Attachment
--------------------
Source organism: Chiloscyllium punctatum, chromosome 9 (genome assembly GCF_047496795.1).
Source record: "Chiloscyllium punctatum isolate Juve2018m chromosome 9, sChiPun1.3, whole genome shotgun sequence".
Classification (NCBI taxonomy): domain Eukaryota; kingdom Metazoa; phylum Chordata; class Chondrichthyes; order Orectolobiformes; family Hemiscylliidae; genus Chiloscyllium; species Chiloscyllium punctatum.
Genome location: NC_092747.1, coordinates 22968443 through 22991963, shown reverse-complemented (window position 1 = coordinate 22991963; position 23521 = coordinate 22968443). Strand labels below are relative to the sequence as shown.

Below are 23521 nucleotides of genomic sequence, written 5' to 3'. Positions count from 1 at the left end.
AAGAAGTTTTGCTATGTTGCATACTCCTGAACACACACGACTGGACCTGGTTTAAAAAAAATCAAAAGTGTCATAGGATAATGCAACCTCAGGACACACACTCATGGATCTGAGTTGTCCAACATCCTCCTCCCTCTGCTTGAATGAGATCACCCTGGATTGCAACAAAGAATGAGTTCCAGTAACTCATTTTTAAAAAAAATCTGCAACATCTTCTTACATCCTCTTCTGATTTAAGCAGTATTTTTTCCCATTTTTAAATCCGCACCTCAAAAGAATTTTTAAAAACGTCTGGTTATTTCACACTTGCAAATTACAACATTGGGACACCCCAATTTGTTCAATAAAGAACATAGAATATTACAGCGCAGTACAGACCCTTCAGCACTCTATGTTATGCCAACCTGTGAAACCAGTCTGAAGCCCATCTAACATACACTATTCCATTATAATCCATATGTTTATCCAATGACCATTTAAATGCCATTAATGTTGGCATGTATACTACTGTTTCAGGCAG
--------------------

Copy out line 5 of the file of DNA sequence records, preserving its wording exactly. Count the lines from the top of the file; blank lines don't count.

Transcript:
Below are 23521 nucleotides of genomic sequence, written 5' to 3'. Positions count from 1 at the left end.